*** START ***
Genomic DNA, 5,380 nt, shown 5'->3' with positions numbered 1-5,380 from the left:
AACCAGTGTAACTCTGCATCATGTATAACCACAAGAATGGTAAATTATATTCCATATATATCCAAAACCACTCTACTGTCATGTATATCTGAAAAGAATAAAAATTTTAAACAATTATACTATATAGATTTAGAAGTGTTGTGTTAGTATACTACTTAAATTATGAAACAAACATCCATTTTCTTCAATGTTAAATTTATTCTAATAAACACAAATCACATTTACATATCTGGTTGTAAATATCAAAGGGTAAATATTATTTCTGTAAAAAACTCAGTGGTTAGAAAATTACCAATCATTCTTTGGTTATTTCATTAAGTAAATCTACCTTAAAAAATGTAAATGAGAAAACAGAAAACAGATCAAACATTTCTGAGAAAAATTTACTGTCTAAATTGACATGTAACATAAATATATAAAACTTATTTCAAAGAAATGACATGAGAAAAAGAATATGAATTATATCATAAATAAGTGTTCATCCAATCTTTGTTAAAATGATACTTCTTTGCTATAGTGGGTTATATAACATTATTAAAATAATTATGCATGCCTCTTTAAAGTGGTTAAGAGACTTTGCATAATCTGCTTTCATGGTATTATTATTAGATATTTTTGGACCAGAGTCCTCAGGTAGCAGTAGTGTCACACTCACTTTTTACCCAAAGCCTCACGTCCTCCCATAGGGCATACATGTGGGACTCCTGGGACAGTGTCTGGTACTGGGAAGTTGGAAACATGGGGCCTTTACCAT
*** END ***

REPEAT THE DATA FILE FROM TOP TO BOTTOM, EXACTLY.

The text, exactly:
Genomic DNA, 5,380 nt, shown 5'->3' with positions numbered 1-5,380 from the left:
AACCAGTGTAACTCTGCATCATGTATAACCACAAGAATGGTAAATTATATTCCATATATATCCAAAACCACTCTACTGTCATGTATATCTGAAAAGAATAAAAATTTTAAACAATTATACTATATAGATTTAGAAGTGTTGTGTTAGTATACTACTTAAATTATGAAACAAACATCCATTTTCTTCAATGTTAAATTTATTCTAATAAACACAAATCACATTTACATATCTGGTTGTAAATATCAAAGGGTAAATATTATTTCTGTAAAAAACTCAGTGGTTAGAAAATTACCAATCATTCTTTGGTTATTTCATTAAGTAAATCTACCTTAAAAAATGTAAATGAGAAAACAGAAAACAGATCAAACATTTCTGAGAAAAATTTACTGTCTAAATTGACATGTAACATAAATATATAAAACTTATTTCAAAGAAATGACATGAGAAAAAGAATATGAATTATATCATAAATAAGTGTTCATCCAATCTTTGTTAAAATGATACTTCTTTGCTATAGTGGGTTATATAACATTATTAAAATAATTATGCATGCCTCTTTAAAGTGGTTAAGAGACTTTGCATAATCTGCTTTCATGGTATTATTATTAGATATTTTTGGACCAGAGTCCTCAGGTAGCAGTAGTGTCACACTCACTTTTTACCCAAAGCCTCACGTCCTCCCATAGGGCATACATGTGGGACTCCTGGGACAGTGTCTGGTACTGGGAAGTTGGAAACATGGGGCCTTTACCAT